It is time to find a new caretaker, i.e., Owner, for my paddlewheeler, the Rafter CLYDE, the most authentic-looking replica sternwheeler on the river.
The Rafter CLYDE is modeled after an 1870s steamboat of the type that towed rafts of first-growth Wisconsin Pine on the Upper Mississippi. The original steamboat CLYDE, built at the Iowa Iron Works in Dubuque, Iowa in 1870 as a sidewheeler, was the first iron-hulled (as opposed to wood) steamer on the upper river.
Ed Newcomb, a descendant of several Newcomb men who crewed the original namesake, built the latest version of the CLYDE in his backyard on the banks on Lake Pepin, the only naturally-occurring lake on the Great American River. Under the guidance of the celebrated marine architect, Captain Alan Bates, Newcomb made his reproduction as historically-accurate as possible. If after consulting Captain Bates about whatever it was Ed had in mind wasn’t correct, the offending part, piece, or section was torn out and rebuilt to satisfy the master maritime designer whose steamboat masterpiece is the Steamer NATCHEZ of New Orleans.
Ed knew the general shape and design of CLYDE from pictures he had and then relied on a book called “The Western Rivers Steamboat Cyclopoedium’ by Alan L. Bates for help with details.”
The mag, also known as “Mid-America’s Premier Boating Magazine,” also observed:
“… the tricky part of the construction was making sure it looked like an old boat. The book helped with that problem… the book has lots of information about proportions in general.”
Combining the talents of the famed maritime architect and a gifted builder, the resulting CLYDE is undoubtedly the most authentic and finest-proportioned sternwheel steamboat replica anywhere on the Western Rivers.
Seeing the CLYDE for the first time, rubes invariably remarked:
“I’ll bet ya got propellers underneath the hull.”
Sorry, but there are no props hidden below the water. Instead, one of the most authentically built wooden paddlewheels in existence shoves the CLYDE through the water. Every White Oak part is individually crafted, and except for the Wheel Arms radiating out from a central shaft like spokes, no two pieces are exactly alike.
Within the engine compartment inside the steel hull, a mighty 35 HP, four-cylinder, Kubota diesel engine drives two hydraulic pumps. The largest is an Eaton VS primary drive pump and the smaller is an accessory pump for the steering and the bow-thruster.
The CLYDE has a thirty-gallon holding tank for the head. The fuel capacity is twenty-eight gallons in each of the two bow tanks and a twenty-five-gallon engine day tank, located under the deck next to the engine. The potable water tank holds fifty-gallons.
The paddlewheeler boasts of a full galley, alongside an oak dining table. A complete “head” with toilet, shower, and a sink are as lovely as any boat owner could want. Three twin-size beds, two of which are in the spacious Captain’s Quarters allows for overnight comfort on extended trips or just when spending a relaxing night onboard.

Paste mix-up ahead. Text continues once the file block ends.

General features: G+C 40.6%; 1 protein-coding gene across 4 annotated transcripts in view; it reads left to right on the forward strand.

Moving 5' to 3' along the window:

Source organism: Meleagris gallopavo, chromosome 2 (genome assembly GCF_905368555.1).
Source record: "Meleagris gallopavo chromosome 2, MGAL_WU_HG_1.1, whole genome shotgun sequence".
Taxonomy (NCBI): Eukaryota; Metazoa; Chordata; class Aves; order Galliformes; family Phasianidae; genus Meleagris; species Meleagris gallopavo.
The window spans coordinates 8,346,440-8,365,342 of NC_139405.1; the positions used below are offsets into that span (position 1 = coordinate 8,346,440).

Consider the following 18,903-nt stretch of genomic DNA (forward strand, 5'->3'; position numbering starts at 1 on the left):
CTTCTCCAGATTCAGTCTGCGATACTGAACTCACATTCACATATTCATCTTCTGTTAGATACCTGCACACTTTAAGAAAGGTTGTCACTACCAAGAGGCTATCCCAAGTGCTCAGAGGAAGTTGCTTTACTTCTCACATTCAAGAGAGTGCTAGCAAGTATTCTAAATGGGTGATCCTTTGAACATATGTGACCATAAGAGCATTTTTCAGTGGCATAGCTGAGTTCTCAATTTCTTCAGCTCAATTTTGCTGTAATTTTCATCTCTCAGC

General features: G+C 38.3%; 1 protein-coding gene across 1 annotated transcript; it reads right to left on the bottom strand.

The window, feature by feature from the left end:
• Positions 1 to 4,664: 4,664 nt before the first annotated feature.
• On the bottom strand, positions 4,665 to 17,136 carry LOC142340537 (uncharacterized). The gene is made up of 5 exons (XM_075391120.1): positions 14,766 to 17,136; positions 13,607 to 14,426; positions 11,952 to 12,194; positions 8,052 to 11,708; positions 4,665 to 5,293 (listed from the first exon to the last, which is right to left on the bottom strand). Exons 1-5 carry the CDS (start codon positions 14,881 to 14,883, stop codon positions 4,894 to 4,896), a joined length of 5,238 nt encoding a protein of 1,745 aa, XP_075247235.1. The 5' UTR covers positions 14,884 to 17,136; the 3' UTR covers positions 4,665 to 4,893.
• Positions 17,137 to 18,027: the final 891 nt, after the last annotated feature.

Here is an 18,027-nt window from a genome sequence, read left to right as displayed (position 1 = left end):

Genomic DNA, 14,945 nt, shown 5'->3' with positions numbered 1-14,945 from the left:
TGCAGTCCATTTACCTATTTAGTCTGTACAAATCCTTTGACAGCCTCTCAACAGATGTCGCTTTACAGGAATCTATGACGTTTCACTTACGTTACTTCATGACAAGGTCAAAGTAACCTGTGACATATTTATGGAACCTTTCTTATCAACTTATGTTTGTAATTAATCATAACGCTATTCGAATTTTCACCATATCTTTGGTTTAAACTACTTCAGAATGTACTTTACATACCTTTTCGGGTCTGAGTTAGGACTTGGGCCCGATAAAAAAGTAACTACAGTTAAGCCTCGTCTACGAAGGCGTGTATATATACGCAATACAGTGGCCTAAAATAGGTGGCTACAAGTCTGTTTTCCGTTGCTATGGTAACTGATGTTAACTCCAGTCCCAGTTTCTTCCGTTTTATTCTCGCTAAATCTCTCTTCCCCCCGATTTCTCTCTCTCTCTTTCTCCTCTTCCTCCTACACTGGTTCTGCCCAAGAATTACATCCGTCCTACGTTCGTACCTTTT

In the nearly seven years since CLYDE completed a 1,300-mile river trip from Alma to Aurora, Indiana, she’s been practically rebuilt from the top of the twin stacks to the bottom of the keel. But understand, above the recently repainted steel hull with the addition of a new bow thruster tube, the wooden superstructure always has some touch-ups to keep a classic boat enthusiast occupied. If working on a boat is not considered your concept of pleasure, the CLYDE is not the one for you. The prospective new owner must be willing to sign “The Pledge,” written by Ed Newcomb on the inside of the door in the aft passageway:
“CLYDE. is a fair boat. Take care of her.”
Handling-wise, the CLYDE acts like an old-time steamboat in the way she steers, backs, and turns around. From the authentic pilothouse, the view forward appears precisely like what Captain Horace E. Bixby, Mark Twain’s mentor, likely witnessed from behind the breast board of the palatial steam packet, the CITY of ST. LOUIS, in the 1880s. Everything about the CLYDE closely resembles a steamboat of the 19th Century except it’s smaller and a diesel engine powers the sternwheeler rather than steam.
A word of caution for the curious “tire-kickers” interested in looking with no intentions beyond that, is… the CLYDE is not the boat for everyone. With no handrails, it is, as previously stated, a working model of a 19th Century raft boat and not friendly to the inexperienced greenhorn, small children, or the infirmed. That is not to say that modifications couldn’t be made in keeping with the original intent of the character of the vessel to make it adaptable to those mentioned above. That would be up to the buyer, but if a “houseboat” is all someone is seeking, many brands of new and used boats are always on the market.
Captain Don Sanders is a river man. He has been a riverboat captain with the Delta Queen Steamboat Company and with Rising Star Casino. He learned to fly an airplane before he learned to drive a “machine” and became a captain in the USAF. He is an adventurer, a historian, and a storyteller. Now, he is a columnist for the NKyTribune and will share his stories of growing up in Covington and his stories of the river. Hang on for the ride — the river never looked so good.
Captain Ron Bishop
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